What I'll do is this: I'll continue working through Irisch für Anfänger, then I'll continue with A Handbook of Irish and Learning Irish. My language learning carreer has led me from being an obsessed maniac to a much more relaxed attitude, so don't expect too many updates from me. However, I might be musing about languages, music, culture, and life in general in this thread, so please bear with me.

My old log on HTLAL can be found here.

Go n-éirí an bóthar linn!
Last edited by Josquin on Tue Feb 06, 2018 7:25 pm, edited 15 times in total.
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Oró, sé do bheatha abhaile! Anois ar theacht an tsamhraidh.

galaxyrocker
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Re: Josquin's Ceol agus Ól

Postby galaxyrocker » Mon Jul 20, 2015 7:12 pm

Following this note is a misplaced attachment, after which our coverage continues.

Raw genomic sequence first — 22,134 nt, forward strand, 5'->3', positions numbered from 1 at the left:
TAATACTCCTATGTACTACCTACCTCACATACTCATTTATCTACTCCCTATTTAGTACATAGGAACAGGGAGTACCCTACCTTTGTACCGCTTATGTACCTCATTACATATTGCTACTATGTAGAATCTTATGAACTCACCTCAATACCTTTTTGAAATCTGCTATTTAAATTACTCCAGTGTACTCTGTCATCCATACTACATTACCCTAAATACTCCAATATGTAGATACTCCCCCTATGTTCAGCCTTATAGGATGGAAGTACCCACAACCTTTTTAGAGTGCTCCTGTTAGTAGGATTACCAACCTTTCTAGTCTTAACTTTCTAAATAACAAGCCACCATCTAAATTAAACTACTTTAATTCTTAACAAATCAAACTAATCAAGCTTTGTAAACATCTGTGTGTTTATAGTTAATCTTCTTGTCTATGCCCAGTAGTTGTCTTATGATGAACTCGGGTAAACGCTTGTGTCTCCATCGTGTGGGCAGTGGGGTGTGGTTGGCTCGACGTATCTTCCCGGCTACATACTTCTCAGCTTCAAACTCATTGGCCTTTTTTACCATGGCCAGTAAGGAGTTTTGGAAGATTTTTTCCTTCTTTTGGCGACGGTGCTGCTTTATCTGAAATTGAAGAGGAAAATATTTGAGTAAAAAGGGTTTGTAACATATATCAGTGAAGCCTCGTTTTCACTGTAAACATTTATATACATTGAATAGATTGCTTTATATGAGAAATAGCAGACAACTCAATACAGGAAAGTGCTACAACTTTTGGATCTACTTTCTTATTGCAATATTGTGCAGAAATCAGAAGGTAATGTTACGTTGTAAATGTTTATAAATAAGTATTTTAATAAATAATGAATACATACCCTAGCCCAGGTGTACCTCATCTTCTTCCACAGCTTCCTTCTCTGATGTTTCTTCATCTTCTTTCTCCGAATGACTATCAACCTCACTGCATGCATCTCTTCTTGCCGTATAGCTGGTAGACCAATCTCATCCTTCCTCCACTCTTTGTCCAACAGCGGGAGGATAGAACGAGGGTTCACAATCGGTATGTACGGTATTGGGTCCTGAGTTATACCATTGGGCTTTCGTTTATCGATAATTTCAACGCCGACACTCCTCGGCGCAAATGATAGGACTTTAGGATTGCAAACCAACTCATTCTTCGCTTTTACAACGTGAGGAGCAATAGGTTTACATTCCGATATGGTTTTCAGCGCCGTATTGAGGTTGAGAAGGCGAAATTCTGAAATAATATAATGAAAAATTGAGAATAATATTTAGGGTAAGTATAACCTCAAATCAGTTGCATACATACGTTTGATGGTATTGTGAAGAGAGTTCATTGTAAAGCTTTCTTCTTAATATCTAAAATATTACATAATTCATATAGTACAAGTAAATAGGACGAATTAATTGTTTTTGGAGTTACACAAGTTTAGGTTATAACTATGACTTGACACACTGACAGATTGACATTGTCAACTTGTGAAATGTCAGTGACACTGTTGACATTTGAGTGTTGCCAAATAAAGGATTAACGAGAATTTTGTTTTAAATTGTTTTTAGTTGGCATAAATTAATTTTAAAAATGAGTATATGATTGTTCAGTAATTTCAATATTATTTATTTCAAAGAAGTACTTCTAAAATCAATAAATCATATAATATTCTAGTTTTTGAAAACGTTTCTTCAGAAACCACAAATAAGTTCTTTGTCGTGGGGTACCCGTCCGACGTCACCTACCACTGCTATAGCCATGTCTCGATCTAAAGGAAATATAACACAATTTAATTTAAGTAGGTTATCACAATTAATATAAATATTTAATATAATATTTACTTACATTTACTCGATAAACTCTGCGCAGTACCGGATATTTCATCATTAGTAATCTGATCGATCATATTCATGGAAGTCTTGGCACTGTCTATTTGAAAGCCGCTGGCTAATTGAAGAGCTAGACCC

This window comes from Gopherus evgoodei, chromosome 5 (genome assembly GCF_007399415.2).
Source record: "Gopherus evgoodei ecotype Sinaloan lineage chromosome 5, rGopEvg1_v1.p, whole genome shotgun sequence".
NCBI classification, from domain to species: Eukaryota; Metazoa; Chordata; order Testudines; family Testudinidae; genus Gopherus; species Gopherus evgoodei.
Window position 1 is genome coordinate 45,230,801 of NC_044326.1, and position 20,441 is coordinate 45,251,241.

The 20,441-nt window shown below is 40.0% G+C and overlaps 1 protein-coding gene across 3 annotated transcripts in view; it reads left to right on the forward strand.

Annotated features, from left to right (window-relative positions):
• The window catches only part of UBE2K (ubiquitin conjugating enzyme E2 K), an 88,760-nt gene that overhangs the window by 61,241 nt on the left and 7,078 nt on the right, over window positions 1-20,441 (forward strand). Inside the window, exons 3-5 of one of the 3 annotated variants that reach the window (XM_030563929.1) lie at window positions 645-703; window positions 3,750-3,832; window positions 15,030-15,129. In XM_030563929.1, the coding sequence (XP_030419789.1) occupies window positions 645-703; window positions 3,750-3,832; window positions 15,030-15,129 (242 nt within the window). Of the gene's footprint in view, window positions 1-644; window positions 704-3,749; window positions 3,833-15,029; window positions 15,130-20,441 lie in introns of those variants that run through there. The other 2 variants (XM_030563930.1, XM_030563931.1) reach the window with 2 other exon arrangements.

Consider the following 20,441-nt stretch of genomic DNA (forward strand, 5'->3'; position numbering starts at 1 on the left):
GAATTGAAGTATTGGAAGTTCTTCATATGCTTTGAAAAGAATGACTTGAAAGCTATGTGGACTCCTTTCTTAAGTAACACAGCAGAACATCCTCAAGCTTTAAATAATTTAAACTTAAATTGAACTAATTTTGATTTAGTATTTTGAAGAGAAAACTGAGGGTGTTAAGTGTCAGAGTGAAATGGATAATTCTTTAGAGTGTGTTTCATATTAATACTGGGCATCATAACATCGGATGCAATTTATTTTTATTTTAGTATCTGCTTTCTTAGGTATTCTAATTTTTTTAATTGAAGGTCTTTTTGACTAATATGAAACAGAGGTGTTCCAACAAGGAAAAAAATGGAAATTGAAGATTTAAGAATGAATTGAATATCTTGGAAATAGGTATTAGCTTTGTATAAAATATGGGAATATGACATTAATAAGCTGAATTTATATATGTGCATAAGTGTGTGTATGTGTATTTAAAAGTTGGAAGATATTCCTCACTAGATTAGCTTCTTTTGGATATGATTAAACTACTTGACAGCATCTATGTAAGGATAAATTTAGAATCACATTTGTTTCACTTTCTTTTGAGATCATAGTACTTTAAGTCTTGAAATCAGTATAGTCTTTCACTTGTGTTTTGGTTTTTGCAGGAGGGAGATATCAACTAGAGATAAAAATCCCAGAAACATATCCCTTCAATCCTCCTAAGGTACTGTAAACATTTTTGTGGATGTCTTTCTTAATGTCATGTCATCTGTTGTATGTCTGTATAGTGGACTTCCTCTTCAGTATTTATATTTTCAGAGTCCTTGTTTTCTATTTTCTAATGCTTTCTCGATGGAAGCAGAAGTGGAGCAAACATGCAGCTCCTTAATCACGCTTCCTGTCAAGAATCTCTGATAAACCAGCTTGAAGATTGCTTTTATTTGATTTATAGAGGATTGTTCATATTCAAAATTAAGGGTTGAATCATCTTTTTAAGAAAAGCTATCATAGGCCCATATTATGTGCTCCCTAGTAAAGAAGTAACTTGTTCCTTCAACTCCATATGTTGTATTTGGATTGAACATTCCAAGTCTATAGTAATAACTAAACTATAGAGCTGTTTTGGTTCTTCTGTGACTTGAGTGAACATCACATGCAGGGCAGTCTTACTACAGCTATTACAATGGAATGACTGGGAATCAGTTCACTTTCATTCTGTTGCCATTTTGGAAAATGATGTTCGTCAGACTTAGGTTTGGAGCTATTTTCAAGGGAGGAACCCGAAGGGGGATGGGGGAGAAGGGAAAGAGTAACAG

I believe ól isn't the word you're looking for. It's the verb, 'drink'. The word for a 'drink' like 'give me a drink' would be deoch.
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tangleweeds
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Re: Josquin's Ceol agus Ól

Postby tangleweeds » Mon Jul 20, 2015 7:19 pm

Great log name, and I'm happy that you've been enjoying Irish, because I have too. Ceol tradisiúnta freisin (though my roommate hates diddly diddly music).

I was following your log on the main site, but I don't recall "A Handbook of Irish", and google didn't help. Remind me, was that another of your resources in German?
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Starting all over, concentrating on Irish and Japanese

Gaedheal92
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Re: Josquin's Ceol agus Ól

Postby Gaedheal92 » Mon Jul 20, 2015 7:37 pm

Hi, Josquin!

It's actually liammcg here, trying out a new username! ;) Looking forward to continuing following your log, and as always if you have any questions about Irish don't hesitate to ask!